The advantage of forced cooling means, having this degree of effectiveness, is obvious. With the present invention, an overall coeflicient of 6 is readily obtainable. Even though the cost per foot of length for forced convection, is greater than for natural convection, the re duction of more than two-thirds in the length results in a net saving as well as a smaller space requirement.
We have found by experiment that if properly disposed jets of gas are caused to impinge upon the strip surfaces, very high average rates of heat transfer can beobtained. For a cooling chamber profile having a clearance of say eight inches from each face of the strip, and a width of about twelve inches greater than the strip, a given transfer coefficient can 'be secured by impinging-jet cooling with much less total fan capacity and fan cost than with parallel flow.
It is therefore another object of the invention to provide forced convection cooling means for continuous strip furnaces, utilizing the principle of impinging-jet cooling of the strip.
The above and other objects, apparent from the draw ings and following description, may be attained, the above described difliculties overcome and the advantages and results obtained, by the apparatus, construction, arrangement and combinations, subcombinations and parts which comprise the present invention, a preferred embodiment of which, illustrative of the best mode in which applicants have contemplated applying the principle, being set forth in detail in the following description and illustrated in the accompanying drawings.
Reference is now made to the accompanying drawings, showing preferred embodiments of the invention, in which:
FIGS. la and 1b show a complete side elevation of a strip annealing furnace of the single-pass horizontaltype embodying the invention, having successive zones for heatin soaking, retarded cooling, and for final forced cooling in accordance with the invention, showing uncoiling, shearing, welding and looping equipment of usual type at the feed end, and looping, shearing and recoiling equipment at the discharge end of the furnace;
FIG. 2 is a longitudinal elevation, on a larger scale, of one section of the forced cooling zone of a horizontaltype furnace;
FIG. 3 is a transverse sectional view, taken on the line 33, FIG. 2;
FIG. 4 is an elevation of a multi-pass vertical-type furnace embodying the invention, such as is often used for large capacities with thin strip, not showing the terminal equipment therefor which would be generally of the type shown on the horizontal-type furnace;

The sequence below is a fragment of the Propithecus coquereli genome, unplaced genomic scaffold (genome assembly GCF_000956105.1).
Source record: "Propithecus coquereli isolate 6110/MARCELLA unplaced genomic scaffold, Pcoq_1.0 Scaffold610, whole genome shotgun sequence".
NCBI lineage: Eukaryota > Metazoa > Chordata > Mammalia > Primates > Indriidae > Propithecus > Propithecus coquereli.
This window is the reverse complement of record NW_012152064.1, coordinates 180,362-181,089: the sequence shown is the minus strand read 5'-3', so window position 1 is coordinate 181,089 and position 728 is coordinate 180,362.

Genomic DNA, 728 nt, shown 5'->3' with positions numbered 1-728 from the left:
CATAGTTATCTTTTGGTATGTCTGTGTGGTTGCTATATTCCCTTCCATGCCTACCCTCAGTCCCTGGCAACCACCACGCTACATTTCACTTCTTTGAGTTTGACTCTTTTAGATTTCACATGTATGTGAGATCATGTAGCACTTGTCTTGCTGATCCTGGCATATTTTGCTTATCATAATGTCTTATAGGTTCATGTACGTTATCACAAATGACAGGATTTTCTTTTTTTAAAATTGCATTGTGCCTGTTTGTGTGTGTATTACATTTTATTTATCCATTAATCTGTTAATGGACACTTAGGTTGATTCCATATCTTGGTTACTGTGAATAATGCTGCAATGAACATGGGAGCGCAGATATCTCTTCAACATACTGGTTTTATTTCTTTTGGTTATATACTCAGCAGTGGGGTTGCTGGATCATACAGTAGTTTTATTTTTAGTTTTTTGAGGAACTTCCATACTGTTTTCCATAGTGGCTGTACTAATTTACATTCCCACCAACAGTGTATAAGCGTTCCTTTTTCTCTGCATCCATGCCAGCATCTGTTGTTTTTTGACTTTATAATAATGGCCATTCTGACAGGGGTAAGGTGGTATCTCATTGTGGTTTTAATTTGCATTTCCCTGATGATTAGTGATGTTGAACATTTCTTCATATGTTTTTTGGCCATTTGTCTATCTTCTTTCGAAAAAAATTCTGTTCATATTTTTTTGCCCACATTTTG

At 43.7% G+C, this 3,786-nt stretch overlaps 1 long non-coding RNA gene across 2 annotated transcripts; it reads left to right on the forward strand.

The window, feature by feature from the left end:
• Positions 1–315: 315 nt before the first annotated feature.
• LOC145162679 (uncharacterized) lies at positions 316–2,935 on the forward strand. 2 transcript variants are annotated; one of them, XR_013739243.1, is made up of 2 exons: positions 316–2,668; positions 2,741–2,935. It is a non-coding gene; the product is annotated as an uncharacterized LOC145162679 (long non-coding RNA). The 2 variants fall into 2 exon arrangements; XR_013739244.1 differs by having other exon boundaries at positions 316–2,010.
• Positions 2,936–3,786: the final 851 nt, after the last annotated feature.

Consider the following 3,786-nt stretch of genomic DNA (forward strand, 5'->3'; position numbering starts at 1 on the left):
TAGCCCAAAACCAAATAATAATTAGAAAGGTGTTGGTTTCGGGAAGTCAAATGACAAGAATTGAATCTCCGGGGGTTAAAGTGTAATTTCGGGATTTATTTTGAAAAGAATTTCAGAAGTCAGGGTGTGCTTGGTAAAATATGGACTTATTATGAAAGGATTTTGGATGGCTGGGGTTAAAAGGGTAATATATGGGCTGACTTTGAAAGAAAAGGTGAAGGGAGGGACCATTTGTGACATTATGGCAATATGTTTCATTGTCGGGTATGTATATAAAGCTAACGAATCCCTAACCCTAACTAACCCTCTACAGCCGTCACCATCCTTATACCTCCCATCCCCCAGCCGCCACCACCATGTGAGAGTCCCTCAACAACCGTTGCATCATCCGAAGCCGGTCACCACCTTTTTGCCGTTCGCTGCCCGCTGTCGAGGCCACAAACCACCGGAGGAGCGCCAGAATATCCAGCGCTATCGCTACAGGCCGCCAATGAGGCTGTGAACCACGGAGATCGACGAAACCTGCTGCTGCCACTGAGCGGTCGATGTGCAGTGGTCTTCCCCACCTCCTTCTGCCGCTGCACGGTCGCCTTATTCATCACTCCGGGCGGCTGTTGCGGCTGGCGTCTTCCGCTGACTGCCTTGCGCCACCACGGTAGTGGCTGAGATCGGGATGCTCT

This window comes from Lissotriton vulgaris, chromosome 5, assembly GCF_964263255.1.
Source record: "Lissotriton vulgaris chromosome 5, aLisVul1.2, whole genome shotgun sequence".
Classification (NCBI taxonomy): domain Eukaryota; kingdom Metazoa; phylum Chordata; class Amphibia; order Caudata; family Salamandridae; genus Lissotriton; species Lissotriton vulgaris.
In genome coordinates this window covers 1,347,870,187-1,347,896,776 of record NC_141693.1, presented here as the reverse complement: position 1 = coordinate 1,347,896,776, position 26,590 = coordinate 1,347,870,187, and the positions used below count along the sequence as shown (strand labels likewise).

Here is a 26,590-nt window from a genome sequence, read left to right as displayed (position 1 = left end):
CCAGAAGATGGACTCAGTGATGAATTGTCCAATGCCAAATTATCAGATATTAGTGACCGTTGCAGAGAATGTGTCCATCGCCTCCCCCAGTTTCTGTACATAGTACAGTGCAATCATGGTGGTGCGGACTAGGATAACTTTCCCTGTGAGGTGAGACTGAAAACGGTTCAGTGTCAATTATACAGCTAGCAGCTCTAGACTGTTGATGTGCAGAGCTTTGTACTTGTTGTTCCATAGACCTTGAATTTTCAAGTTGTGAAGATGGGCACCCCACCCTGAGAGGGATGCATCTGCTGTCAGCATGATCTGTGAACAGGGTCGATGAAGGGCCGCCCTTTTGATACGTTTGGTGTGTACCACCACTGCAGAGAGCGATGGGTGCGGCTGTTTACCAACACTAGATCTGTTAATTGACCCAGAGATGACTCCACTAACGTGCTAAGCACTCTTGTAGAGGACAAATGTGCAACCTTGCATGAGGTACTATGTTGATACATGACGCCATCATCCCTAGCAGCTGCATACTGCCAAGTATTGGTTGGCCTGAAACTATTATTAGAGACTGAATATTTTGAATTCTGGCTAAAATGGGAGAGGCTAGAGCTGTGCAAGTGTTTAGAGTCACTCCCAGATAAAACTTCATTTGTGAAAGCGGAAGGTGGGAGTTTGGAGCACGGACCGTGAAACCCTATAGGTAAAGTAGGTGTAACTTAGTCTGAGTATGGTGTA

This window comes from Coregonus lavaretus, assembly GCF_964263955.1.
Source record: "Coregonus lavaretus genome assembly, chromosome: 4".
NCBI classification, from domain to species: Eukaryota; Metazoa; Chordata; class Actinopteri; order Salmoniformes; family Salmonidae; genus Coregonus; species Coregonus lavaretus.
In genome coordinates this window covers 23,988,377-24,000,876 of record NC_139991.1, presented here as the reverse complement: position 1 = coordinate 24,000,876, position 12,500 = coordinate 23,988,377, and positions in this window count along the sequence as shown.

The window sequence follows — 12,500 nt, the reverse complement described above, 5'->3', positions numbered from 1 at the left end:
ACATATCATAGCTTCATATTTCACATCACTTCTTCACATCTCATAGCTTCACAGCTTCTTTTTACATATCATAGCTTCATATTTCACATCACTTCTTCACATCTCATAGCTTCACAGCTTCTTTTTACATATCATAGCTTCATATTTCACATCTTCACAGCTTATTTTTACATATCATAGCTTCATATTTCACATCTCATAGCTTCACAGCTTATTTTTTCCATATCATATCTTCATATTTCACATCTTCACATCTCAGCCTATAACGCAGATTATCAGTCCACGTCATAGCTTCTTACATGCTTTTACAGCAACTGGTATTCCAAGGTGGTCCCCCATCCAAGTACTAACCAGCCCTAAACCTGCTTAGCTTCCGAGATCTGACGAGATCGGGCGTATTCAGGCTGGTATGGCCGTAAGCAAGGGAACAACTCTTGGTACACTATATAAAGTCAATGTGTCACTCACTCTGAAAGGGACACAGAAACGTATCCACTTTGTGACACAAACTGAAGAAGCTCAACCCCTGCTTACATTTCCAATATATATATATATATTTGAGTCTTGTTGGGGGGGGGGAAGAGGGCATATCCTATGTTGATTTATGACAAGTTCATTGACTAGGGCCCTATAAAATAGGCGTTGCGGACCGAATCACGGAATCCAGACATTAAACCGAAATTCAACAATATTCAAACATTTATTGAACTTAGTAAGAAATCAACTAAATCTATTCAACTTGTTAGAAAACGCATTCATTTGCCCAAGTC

FIG. 5 is an enlarged elevation of the complete forced cooling zone (six vertical strip passes) for the verticaltype furnace shown in FIG. 4;
FIG. 6 is a vertical sectional view taken on the line 6 6, FIG. 5;
FIG. 7 is a transverse sectional view taken on the line 7-7, FIG.
FIG. 8 is a diagrammatic, vertical, longitudinal section of the forced cooling zone for horizontal-type fur-. pace, as shown in FIGS. 2 and 3, showing the gas flow .as it would presumably occur in the region of the jets;
FIG. 9 is a view similar to FIG. 8, showing a slight modification in which nipples are substituted for the orifices in the plenum plates;
FIG. 10 is a fragmentary perspective view of a portion of one of the plenum plates, showing the orifices therein in the form of an interrupted transverse slot;
FIG. 11 is a fragmentary perspective view of a portion of one of the plenum plates showing the interrupted slot located in an elevated portion'or hollow rib; and,
FIG. 12 is a fragmentary perspective showing one of the nipples of FIG. 9.
Referring first to the horizontal-type furnace shown in FIGS. 1a, 1b, 2 and 3, in which similar numerals refer to similar parts throughout, the equipment shown at the feed end of the furnace comprises an uncoiler 15, bridle rolls 16, a shear 17, a welder 18, and a looping tower 19.
The horizontal furnace comprises the heating zone, indicated generally at 20, with entrance seal rolls 21 at the entrance end thereof, and driven support rolls 22, suitably spaced throughout the length of the heating zone, to support the continuously moving strip 23.
Directly beyond and communicating with the discharge end of the heating zone 2- is the soaking zone, indicated generally at 24, having the spaced support rolls 25 therein for supporting the strip 23. The retarded cooling zone, indicating generally at 26, is located directly beyond and communicates with the discharge end of the soaking z'one 2-4 and is also provided with spaced support rolls 27 for the strip 23.
The forced cooling zone, indicated generally at 28, is located directly beyond and communicates with the discharge end of the retarded cooling zone 26 and is made up of a plurality of similar sections, as indicated at 29. Any desired number of these sections may be provided, very satisfactory results being obtainable, for a capacity such as that of the example ther'etofore given, with the use of seven such sections in the forced cooling zone.